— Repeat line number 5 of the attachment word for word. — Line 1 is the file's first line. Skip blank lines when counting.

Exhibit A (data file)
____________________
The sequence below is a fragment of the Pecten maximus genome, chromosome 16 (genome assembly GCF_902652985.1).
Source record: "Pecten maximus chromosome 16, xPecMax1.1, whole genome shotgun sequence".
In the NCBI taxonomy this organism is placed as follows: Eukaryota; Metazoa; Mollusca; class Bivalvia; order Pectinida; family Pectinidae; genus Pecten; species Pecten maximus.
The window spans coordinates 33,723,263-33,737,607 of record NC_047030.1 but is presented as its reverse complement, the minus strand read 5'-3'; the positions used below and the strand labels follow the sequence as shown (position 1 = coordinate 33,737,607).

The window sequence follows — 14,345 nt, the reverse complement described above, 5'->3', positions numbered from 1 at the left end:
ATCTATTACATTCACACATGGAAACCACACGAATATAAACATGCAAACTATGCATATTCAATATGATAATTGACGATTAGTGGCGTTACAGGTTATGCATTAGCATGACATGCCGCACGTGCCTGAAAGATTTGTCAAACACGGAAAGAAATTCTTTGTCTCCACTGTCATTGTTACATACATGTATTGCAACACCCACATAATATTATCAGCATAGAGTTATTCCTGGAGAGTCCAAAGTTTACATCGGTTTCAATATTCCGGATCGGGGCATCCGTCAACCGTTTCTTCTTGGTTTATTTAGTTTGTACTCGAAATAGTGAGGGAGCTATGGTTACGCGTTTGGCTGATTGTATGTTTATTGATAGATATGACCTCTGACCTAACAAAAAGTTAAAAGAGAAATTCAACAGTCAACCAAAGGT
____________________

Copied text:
The window sequence follows — 14,345 nt, the reverse complement described above, 5'->3', positions numbered from 1 at the left end: